, Volume 57, Issue 11, pp 1625-1634
Date: 07 Mar 2008

Immunotherapy of neuroblastoma by an Interleukin-21-secreting cell vaccine involves survivin as antigen

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IL-21 is the most recently identified member of the IL-2 cytokine family. Here we studied the therapeutic efficacy of IL-21-gene-modified cells (Neuro2a/IL-21) in a syngeneic metastatic neuroblastoma (NB) model.

Materials and methods

Neuro2a/IL-21 cells were tested as subcutaneous (sc) vaccine both in prophylactic and therapeutic settings. Depletion studies, cytotoxicity assay and immunohistochemical analyses were carried out to evaluate the mechanisms involved in tumor rejection.


When injected sc in syngeneic A/J mice viable Neuro2a/IL-21 cells were rejected and induced resistance to a subsequent iv challenge with Neuro2a parental cells (Neuro2a/pc), suggesting the involvement of an immune response. More importantly, in mice bearing Neuro2a/pc micrometastases, a single sc injection of Neuro2a/IL-21 cells significantly increased the mean tumor-free survival of treated animals (43 vs. 22 days) and cured 14% of them. The administration of two or three doses of Neuro2a/IL-21 cell vaccine further increased the mean survival time to 54 and 75 days, and the cure rate to 27 and 33%, respectively, whereas the use of unmodified Neuro2a or mock-transfected cells had no effect. In vivo cell subset depletion and a Winn-assay indicated the involvement of CD8 + CTLs. Immunohistochemical analysis indicated a reduction of CD31+ and VEGFR2+ microvessels in late metastases from therapeutically vaccinated mice. A role of survivin as antigen was suggested by in vitro assays using survivin-synthetic CTL-epitopes.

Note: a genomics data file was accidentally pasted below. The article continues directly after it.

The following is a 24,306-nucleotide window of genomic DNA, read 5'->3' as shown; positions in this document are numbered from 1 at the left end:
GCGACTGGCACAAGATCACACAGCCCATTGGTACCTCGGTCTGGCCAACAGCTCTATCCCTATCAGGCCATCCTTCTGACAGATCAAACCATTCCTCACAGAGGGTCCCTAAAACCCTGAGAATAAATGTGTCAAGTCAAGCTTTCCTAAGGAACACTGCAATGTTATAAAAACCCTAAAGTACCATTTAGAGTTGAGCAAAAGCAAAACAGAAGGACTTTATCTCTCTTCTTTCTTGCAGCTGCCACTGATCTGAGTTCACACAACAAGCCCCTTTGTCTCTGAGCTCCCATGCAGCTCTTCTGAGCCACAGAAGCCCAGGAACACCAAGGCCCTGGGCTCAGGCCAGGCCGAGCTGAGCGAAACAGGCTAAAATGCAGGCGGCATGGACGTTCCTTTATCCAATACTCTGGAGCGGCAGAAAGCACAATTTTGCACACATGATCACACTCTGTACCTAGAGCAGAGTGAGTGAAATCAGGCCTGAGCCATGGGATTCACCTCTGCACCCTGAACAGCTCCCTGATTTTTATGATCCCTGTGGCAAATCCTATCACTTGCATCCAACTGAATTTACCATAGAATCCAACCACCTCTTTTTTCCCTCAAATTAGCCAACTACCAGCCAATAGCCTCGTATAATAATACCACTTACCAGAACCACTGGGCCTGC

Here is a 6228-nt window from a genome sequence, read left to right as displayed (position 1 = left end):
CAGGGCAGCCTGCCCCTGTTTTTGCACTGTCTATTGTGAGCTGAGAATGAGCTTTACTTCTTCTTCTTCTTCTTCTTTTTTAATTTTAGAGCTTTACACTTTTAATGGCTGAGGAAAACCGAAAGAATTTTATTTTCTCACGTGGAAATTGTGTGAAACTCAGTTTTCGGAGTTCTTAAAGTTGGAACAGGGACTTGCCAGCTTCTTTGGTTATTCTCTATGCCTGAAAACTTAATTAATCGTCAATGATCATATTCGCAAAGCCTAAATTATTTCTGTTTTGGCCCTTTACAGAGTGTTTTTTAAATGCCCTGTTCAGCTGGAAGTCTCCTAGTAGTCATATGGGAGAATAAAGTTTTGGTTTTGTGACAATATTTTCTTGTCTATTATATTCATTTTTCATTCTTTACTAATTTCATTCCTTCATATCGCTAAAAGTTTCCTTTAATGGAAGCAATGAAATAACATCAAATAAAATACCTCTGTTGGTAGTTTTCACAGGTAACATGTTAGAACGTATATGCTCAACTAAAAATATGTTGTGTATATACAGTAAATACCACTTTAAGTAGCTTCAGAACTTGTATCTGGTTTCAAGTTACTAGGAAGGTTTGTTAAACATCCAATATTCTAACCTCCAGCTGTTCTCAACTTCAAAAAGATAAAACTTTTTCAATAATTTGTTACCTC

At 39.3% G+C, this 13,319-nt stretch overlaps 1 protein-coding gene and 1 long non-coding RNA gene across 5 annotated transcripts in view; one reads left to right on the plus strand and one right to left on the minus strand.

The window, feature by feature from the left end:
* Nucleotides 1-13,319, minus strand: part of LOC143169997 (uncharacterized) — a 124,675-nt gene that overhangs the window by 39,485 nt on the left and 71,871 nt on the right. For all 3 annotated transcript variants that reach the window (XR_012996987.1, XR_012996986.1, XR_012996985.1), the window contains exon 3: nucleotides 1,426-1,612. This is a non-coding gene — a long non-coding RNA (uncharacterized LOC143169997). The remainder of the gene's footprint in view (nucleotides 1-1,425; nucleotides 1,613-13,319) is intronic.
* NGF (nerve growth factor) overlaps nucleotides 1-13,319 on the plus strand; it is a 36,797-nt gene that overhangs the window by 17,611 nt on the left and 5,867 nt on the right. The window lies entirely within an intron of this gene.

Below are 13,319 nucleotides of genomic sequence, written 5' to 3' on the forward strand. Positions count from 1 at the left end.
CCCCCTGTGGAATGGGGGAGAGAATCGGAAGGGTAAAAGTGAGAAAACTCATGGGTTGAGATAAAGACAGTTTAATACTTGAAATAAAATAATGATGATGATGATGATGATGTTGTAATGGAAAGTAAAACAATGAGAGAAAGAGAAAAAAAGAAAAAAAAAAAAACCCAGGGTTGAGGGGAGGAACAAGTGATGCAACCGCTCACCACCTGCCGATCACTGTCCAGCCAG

Our present data indicate that IL-21-secreting NB cells are effective as therapeutic vaccine in mice bearing metastatic NB, through a specific CTL response involving survivin as antigen, and suggest a potential interest for IL-21 in NB immuno-gene therapy.

M. V. Corrias and S. Ferrini contributed equally to this work.